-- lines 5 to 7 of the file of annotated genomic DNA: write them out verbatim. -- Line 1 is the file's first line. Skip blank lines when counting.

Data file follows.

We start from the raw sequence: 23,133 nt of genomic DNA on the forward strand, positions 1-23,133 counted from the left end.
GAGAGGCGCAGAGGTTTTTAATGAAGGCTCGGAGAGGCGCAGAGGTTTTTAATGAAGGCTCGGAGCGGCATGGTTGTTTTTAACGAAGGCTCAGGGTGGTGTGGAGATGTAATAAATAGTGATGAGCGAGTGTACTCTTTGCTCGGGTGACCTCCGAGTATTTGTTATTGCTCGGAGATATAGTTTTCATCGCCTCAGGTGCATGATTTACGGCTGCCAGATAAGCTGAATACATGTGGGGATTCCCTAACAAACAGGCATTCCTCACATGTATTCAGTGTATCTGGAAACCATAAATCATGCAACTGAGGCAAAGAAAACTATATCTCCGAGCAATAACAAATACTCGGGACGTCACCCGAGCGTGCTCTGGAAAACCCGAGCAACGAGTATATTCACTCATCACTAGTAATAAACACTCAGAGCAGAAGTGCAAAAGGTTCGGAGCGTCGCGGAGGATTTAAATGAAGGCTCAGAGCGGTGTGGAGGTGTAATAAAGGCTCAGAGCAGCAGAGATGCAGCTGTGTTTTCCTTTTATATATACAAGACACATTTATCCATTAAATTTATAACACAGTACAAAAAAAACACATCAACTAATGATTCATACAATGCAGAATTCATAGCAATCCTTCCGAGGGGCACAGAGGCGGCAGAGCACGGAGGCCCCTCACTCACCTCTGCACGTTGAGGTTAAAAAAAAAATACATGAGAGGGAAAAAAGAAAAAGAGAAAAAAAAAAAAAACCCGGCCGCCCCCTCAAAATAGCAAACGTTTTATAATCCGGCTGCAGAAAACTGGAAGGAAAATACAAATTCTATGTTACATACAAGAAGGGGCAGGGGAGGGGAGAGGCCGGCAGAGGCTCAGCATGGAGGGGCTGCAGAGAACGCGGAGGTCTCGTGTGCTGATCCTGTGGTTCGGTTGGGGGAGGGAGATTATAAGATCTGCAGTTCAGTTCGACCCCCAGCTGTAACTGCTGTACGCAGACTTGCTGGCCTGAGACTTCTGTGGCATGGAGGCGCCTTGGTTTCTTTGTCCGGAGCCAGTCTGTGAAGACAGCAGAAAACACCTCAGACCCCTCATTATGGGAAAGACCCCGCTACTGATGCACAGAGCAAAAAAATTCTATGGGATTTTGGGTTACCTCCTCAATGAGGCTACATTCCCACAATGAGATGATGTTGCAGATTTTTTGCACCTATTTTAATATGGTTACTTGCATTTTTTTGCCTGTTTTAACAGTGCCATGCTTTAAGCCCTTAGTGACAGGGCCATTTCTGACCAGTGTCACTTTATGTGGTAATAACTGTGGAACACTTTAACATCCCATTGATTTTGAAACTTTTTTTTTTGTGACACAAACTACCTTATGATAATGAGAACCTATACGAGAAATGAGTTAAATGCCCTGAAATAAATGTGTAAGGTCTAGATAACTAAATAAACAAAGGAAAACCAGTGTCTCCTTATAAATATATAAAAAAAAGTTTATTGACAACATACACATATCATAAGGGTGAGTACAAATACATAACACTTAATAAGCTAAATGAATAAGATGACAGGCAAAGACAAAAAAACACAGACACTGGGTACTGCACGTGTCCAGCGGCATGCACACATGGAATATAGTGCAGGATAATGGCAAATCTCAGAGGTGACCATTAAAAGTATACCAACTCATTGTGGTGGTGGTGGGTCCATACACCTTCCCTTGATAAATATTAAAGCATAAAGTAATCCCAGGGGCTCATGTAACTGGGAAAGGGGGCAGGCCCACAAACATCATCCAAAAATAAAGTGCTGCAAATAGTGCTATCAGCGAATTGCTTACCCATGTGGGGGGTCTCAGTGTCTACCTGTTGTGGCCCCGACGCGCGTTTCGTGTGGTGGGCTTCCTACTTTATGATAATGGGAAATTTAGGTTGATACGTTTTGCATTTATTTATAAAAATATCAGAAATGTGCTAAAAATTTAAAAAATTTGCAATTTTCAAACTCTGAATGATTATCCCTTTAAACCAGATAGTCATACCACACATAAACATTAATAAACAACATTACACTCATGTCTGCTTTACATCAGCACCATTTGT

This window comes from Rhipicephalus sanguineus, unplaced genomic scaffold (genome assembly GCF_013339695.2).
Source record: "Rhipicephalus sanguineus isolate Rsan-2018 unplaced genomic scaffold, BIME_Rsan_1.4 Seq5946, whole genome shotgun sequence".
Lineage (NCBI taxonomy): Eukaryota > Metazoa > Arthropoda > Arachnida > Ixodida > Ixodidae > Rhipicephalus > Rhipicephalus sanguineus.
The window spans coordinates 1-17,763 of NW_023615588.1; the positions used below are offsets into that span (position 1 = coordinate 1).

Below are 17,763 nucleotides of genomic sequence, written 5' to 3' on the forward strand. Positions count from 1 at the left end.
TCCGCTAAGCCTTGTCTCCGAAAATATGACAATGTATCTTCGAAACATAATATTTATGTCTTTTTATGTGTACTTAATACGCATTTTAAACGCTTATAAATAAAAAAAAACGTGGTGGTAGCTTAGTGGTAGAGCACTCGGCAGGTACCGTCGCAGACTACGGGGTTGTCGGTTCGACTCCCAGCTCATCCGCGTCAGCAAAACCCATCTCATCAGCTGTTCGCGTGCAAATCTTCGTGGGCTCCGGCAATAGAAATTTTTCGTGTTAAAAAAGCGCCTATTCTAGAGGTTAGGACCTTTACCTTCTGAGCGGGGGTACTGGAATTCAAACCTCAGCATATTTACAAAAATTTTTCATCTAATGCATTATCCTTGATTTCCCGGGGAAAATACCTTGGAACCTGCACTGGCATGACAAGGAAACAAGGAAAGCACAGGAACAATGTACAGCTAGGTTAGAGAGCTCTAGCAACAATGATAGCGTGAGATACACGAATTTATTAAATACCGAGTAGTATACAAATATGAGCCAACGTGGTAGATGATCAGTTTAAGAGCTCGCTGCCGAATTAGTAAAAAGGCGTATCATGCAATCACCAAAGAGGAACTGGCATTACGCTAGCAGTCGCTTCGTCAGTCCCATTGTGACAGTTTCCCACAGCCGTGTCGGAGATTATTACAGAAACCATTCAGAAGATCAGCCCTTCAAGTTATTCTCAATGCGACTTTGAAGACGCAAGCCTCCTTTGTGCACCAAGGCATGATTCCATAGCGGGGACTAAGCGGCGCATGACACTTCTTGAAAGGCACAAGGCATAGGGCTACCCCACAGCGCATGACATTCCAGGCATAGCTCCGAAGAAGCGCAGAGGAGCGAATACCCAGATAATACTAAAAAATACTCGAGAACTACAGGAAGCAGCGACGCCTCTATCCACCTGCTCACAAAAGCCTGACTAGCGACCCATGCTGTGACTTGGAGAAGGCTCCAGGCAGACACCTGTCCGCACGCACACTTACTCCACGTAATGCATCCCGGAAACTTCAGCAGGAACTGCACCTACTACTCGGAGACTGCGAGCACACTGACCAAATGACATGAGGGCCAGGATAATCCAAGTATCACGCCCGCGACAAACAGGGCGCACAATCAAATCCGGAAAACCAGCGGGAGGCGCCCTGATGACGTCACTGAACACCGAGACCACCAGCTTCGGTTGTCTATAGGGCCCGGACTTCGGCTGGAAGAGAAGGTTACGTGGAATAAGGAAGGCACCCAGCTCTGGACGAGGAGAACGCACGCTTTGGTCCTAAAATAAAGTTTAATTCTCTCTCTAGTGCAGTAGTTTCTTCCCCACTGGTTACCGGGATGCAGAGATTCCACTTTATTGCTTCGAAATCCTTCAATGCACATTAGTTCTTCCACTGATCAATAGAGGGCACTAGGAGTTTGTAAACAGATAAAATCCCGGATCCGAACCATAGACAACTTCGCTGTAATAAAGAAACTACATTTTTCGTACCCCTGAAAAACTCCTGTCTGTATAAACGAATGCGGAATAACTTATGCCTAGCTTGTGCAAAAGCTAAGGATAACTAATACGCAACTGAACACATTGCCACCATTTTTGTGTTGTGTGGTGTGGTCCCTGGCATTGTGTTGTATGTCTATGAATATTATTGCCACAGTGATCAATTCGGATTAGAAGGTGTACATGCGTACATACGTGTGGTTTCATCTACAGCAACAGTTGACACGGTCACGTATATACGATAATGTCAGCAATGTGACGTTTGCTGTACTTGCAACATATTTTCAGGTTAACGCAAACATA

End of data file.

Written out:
Lineage (NCBI taxonomy): Eukaryota > Metazoa > Arthropoda > Arachnida > Ixodida > Ixodidae > Rhipicephalus > Rhipicephalus sanguineus.
The window spans coordinates 1-17,763 of NW_023615588.1; the positions used below are offsets into that span (position 1 = coordinate 1).

Below are 17,763 nucleotides of genomic sequence, written 5' to 3' on the forward strand. Positions count from 1 at the left end.